Pressure Point: Run Game Is At Top Of List

In this new series, Robert Allen selects what he describes as a "pressure point" that the Oklahoma State Cowboys must overcome in Saturday's season opener against Southeastern Louisiana.

Face it, most Oklahoma State fans are tired of talking about it, tired of the mention of it. The question is old, so old that it is barely brought up at the water cooler in the office, not mentioned over a beer in the sports bar. Oklahoma State and the running attack on offense.

In practice the offensive line has seen some changes with Marcus Keyes coming in at the left guard and teaming with left tackle Victor Salako and doing a good job. Mike Gundy talks about the worry of his inexperience as Keyes in a redshirt freshman, but his mean streak, something the offensive line may have been lacking, may more than make up for the lack of game experience. It is also a good sign that Keyes pedigree is one of a father that put in six seasons in the NFL as a defensive lineman.

Gundy still has said the offensive line is not completely set and that the Cowboy may rotate eight linemen in during the opener with Southeastern Louisiana. That is a little uncommon and one of the rotation spots will likely be center where Brad Lundblade, the former walk-on returns as the starter, but 6-foot-7 Zach Crabtree has worked some moving in from right tackle.

At center, you certainly look first for someone that can snap the ball, and second for a player that can be physical with big defensive tackles and mobile with linebackers, and also a smart player that can make adjustments at the line of scrimmage with blocking calls.

"Crabtree, he is just one of those guys that is all ball," offensive coordinator Mike Yurcich said of either the Cowboys right tackle or center. "He loves it. He is constantly in the film room asking questions right before he goes to dinner, and then after dinner he is back in the film room. He's one of those guys that is probably going to coach one day. I try to talk him out of it. He is one of those guys that it's just in his blood. He's one of those guys that they eat and they drink and it's part of who they are as far as football goes."

The offensive line is part of it but the other part is the running backs. Remember, blocking from the receivers and Cowboy backs is part of it too. Using those blocks comes down to the running backs. While Chris Carson started fall camp just like he had left off in the spring, impressive, it was a freshman that came on to steal the show in Tulsa Booker T. Washington product Justice Hill.

"He's done very well in camp and we're trying to make some adjustments in the running game," Gundy said being reserved as he often is in discussing freshmen. "We think that the group that we have now, the three or four, is better than what we were using last year with really two to three. So he's part of that group that we think makes us better."

"He has play­making ability. He is a very well-­rounded tailback," Yurcich added, not being quite as reserved on discussing Hill. "He's really good through the hole. He doesn't stutter around a lot. He has good top ­end speed, good change of direction and good hands as well. He's a back that can do a lot of different things, although a young back and just learning the game. His role will grow as more experience comes. A running back with just a lot of natural traits: change of direction, speed, vision. He is a smart player and a great person. Those things make him a valuable part of our team."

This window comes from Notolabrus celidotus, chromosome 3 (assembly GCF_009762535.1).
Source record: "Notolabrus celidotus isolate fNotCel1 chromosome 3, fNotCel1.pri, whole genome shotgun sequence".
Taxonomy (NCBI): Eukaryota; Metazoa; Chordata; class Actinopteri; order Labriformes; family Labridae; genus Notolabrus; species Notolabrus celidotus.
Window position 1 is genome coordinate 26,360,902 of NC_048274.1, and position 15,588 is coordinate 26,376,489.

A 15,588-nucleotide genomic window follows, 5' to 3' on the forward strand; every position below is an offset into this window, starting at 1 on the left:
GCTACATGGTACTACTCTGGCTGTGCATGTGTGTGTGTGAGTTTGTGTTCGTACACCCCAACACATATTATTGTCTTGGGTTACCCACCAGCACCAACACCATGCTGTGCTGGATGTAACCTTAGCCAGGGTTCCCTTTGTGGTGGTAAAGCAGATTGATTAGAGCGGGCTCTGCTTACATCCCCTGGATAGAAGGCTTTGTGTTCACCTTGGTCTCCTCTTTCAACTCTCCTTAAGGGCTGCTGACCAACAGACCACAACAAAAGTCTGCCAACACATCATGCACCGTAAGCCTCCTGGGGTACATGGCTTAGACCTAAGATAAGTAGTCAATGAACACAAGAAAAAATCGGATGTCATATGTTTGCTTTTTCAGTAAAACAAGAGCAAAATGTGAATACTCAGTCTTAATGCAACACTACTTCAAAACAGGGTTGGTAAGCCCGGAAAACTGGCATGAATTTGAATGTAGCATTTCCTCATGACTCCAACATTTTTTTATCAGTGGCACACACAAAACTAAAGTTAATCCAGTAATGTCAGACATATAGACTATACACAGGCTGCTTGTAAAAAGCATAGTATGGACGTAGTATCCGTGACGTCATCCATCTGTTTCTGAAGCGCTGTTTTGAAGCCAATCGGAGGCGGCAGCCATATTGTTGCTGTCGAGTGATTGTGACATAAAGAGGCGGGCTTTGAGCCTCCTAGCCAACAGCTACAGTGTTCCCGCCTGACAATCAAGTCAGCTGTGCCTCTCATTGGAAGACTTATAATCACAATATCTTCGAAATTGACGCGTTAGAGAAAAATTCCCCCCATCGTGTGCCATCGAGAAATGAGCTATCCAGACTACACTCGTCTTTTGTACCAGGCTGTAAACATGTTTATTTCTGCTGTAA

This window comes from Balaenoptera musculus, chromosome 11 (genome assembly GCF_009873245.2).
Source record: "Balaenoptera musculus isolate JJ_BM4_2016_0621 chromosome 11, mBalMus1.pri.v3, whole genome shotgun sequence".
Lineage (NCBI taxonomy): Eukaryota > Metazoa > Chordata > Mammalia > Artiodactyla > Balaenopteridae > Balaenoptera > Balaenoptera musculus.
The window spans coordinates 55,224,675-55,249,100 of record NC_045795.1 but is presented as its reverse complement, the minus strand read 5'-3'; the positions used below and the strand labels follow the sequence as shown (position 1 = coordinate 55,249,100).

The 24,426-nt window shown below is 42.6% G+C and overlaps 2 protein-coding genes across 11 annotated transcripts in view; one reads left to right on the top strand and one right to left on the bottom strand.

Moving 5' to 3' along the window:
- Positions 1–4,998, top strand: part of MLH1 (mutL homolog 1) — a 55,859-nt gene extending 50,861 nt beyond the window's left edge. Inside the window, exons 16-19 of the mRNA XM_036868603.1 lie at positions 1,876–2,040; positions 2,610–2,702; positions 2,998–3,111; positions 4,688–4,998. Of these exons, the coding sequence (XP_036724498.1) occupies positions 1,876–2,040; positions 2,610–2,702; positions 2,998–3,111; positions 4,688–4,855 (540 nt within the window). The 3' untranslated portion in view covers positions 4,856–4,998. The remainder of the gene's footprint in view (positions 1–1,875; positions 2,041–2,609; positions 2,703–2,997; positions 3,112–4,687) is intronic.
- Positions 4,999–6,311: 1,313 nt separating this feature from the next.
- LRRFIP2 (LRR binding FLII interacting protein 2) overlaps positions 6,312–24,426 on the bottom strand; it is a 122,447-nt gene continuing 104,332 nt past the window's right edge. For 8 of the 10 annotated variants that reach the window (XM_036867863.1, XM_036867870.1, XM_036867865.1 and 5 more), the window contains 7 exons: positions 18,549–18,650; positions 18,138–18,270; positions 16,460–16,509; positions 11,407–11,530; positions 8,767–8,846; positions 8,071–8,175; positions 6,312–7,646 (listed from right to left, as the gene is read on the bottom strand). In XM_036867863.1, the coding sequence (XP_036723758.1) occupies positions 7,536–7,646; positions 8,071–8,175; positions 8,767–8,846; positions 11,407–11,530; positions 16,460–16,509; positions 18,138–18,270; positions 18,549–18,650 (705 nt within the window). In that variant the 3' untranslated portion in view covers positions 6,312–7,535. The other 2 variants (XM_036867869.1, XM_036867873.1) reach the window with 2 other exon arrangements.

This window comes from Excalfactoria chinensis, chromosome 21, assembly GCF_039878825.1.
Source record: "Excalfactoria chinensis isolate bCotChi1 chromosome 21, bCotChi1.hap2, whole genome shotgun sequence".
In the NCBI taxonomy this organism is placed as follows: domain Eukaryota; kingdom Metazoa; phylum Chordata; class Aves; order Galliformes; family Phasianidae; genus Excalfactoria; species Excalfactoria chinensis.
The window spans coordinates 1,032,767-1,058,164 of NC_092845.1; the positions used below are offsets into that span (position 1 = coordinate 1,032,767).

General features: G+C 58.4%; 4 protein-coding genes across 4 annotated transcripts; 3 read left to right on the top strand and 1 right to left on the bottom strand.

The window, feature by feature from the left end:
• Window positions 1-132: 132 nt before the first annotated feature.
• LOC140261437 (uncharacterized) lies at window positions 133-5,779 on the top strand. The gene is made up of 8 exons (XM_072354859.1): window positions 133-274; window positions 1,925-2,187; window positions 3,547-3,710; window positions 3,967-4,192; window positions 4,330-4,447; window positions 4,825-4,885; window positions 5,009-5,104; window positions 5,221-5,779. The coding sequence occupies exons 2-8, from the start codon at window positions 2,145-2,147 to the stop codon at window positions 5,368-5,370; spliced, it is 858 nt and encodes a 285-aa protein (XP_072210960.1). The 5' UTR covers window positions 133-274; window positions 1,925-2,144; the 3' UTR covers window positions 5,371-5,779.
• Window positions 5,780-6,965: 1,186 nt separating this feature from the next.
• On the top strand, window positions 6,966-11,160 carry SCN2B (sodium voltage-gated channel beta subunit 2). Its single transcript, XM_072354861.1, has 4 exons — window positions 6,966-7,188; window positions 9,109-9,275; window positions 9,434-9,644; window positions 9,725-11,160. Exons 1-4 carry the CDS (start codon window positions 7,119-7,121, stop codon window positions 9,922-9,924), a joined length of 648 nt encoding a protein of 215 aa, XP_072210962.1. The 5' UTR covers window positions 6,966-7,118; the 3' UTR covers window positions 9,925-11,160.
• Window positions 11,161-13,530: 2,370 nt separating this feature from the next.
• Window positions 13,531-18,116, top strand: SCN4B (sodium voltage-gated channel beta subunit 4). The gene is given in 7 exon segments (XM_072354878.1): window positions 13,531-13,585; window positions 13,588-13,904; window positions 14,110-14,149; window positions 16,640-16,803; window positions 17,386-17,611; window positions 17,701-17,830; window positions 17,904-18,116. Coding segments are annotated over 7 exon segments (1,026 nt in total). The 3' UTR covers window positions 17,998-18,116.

Barry J. Sanders, the Stanford transfer and the namesake of his Heisman Trophy winning father, is also in the mix.

"Barry has done a real nice job of some tough runs," Yurcich said of Sanders' work in fall camp. "Coming out of our end zone, I can recall a couple scrimmages back, it was one-on-one with him and a safety … He put his shoulder down and blew right through him and got the first down for us. The tough yards are there.

"We feel confident that when we hand him the ball, there will be a positive gain. Obviously, we can't block them all, he can make the other guy miss or go through them. He has that toughness factor and that strength. Veteran player that has been in the weight room for several seasons and it's pretty obvious that he has that maturity level and the physical factor for him."

While the offensive line could see eight different players on Saturday, the running back position will likely see five. The aforementioned Carson, Hill, Sanders, and then also Jeff Carr and Rennie Childs. Just like eight offensive linemen and a rotation is not the norm, neither is playing five running backs. Gundy says it is a little like juggling an NBA lineup and using the players talents for the right spots and situations. 

I think it will be more of a trial and finding out who the top two or three are, a number more manageable as the season moves along.

"It's going to be interesting to see who emerges out of that," Yurcich theorized. "Kind of tailback by committee to start, then see who has the hot hand and go from there. Coach [Marcus Arroyo] has done a great job of getting all our guys assignments down so they understand the schemes. Very sound with pass protection. We all understand ball security. Now it's just a matter of who is going to execute when the bolts start flying."

If the offensive line executes, the Cowboys may find they have an embarrassment of riches in the backfield. It would be a nice problem to have and might curtail all the talk and the questions.


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